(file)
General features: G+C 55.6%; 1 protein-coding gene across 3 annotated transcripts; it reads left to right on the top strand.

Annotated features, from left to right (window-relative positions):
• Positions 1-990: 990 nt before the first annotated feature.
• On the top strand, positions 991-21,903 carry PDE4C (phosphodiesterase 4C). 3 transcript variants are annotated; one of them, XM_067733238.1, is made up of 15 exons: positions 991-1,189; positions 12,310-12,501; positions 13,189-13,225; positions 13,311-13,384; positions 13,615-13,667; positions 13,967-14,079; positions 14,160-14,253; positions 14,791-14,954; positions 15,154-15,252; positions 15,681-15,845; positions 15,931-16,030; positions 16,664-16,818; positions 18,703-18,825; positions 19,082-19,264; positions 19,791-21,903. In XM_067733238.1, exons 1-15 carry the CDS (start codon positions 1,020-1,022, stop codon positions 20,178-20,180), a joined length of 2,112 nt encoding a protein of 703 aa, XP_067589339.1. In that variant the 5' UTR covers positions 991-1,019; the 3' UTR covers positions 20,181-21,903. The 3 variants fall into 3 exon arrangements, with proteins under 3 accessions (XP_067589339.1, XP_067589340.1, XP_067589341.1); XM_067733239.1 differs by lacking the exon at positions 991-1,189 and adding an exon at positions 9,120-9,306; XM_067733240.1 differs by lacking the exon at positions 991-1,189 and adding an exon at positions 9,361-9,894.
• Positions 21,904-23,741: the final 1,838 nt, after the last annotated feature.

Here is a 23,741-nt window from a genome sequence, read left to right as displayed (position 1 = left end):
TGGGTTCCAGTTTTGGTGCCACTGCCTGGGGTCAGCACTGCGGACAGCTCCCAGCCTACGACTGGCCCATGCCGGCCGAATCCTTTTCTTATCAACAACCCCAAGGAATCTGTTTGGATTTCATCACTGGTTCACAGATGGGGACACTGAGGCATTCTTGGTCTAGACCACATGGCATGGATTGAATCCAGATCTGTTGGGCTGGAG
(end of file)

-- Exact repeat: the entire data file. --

General features: G+C 55.6%; 1 protein-coding gene across 3 annotated transcripts; it reads left to right on the top strand.

Annotated features, from left to right (window-relative positions):
• Positions 1-990: 990 nt before the first annotated feature.
• On the top strand, positions 991-21,903 carry PDE4C (phosphodiesterase 4C). 3 transcript variants are annotated; one of them, XM_067733238.1, is made up of 15 exons: positions 991-1,189; positions 12,310-12,501; positions 13,189-13,225; positions 13,311-13,384; positions 13,615-13,667; positions 13,967-14,079; positions 14,160-14,253; positions 14,791-14,954; positions 15,154-15,252; positions 15,681-15,845; positions 15,931-16,030; positions 16,664-16,818; positions 18,703-18,825; positions 19,082-19,264; positions 19,791-21,903. In XM_067733238.1, exons 1-15 carry the CDS (start codon positions 1,020-1,022, stop codon positions 20,178-20,180), a joined length of 2,112 nt encoding a protein of 703 aa, XP_067589339.1. In that variant the 5' UTR covers positions 991-1,019; the 3' UTR covers positions 20,181-21,903. The 3 variants fall into 3 exon arrangements, with proteins under 3 accessions (XP_067589339.1, XP_067589340.1, XP_067589341.1); XM_067733239.1 differs by lacking the exon at positions 991-1,189 and adding an exon at positions 9,120-9,306; XM_067733240.1 differs by lacking the exon at positions 991-1,189 and adding an exon at positions 9,361-9,894.
• Positions 21,904-23,741: the final 1,838 nt, after the last annotated feature.

Here is a 23,741-nt window from a genome sequence, read left to right as displayed (position 1 = left end):
TGGGTTCCAGTTTTGGTGCCACTGCCTGGGGTCAGCACTGCGGACAGCTCCCAGCCTACGACTGGCCCATGCCGGCCGAATCCTTTTCTTATCAACAACCCCAAGGAATCTGTTTGGATTTCATCACTGGTTCACAGATGGGGACACTGAGGCATTCTTGGTCTAGACCACATGGCATGGATTGAATCCAGATCTGTTGGGCTGGAG